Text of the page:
Is it really that simple? I've been reading and watching for days now and I don't understand why Congress is so confused as to why they do not have the public support. They have yet to explain the catastrophic affects this will have (not getting the $$).
To see it from the public ( aka Main Street) point of view, the banks are in the weeds because they have mortgages for houses that have no or less value than the paper on them. People are simply walking away making the paper worth even less. Sending money to the banks without negotiating current mortgages will only further lead to more forclosures and more empty money. It isn't solving the problem but merely putting a bandaid on a symptom. We've been discussing it, Hon and I, for some time now being in the real estate industry and how it's affecting business.
If banks are given the money they are okay for a while however without renegotiating mortgages and eliminating detrimental ARMs, eventually we'll be right back HERE again with more foreclosed properties and less money being paid back to banks. A house heading for foreclosure let's say has a mtg of $1200. If they hit the ARM in November it goes to $1400. If the bank renegotiates now to maintain the $1200 they may actually continue to have the loan paid off - if not, the folks walk away and the bank then has to sell this property, which will then likely be in less than spectacular condition for pennies on the dollar further decreasing the value on the street of these homes and maybe acheiving what would calculate to $600 -$700/mo mtg when it's all said and done.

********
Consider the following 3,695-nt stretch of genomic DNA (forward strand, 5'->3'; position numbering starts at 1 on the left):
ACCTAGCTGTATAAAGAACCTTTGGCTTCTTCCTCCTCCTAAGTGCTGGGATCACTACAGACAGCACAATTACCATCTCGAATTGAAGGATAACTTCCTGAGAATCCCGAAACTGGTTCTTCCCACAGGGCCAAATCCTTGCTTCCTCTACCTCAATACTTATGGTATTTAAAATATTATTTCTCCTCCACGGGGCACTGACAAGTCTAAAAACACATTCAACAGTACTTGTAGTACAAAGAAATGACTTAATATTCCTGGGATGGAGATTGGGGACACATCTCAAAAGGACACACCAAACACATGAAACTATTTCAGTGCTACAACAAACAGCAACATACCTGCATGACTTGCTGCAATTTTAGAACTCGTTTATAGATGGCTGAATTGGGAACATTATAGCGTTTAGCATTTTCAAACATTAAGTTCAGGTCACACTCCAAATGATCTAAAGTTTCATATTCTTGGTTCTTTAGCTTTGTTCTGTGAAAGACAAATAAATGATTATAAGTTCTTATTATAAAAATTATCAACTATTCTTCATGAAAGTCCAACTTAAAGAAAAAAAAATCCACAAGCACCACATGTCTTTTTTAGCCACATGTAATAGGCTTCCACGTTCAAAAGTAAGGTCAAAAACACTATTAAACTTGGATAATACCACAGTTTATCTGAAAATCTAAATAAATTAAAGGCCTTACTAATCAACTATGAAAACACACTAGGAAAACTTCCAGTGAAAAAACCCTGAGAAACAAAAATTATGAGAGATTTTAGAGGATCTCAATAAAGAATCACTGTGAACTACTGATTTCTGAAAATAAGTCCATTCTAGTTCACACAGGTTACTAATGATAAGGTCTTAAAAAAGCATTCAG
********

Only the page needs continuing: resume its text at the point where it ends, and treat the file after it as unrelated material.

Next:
Does that make sense? Obviously no and now you have banks still in the weeds and MORE people without homes, more people stuck in homes they can't sell, more people unable to buy for lack of lenders, etc.
After reading this article on CNN by Dobbs it validated what we've been saying all along. If you don't have time to read the entire article, I've highlighted the point here:
Chetry: What do you think if you were up there making decisions? What do you think we need to do?
Dobbs: Well, the first thing we need to do is return to a traditional role of regulation. ... The problem here is not simply the housing market. But $700 billion and nothing in that bill deals with the foreclosure crisis, if you can imagine that. That's arrogance. That's stupidity. That is your leadership in Washington, D.C. Democratic leadership in Congress and Republican leadership in the White House.
So that's an absurdity. The first thing that has to be dealt with is mitigating the foreclosure crisis, period. Secondly, in terms of instilling confidence in the banking system and in our credit markets, the first thing to do is to deal with those institutions that are wildly out of balance, whose balance sheets, frankly, are a joke. And the regulators who should have been tending to them over the years are also a joke.
It's time to end the joke. That means aggressive regulation. It means aggressive intervention on an institution-by-institution basis.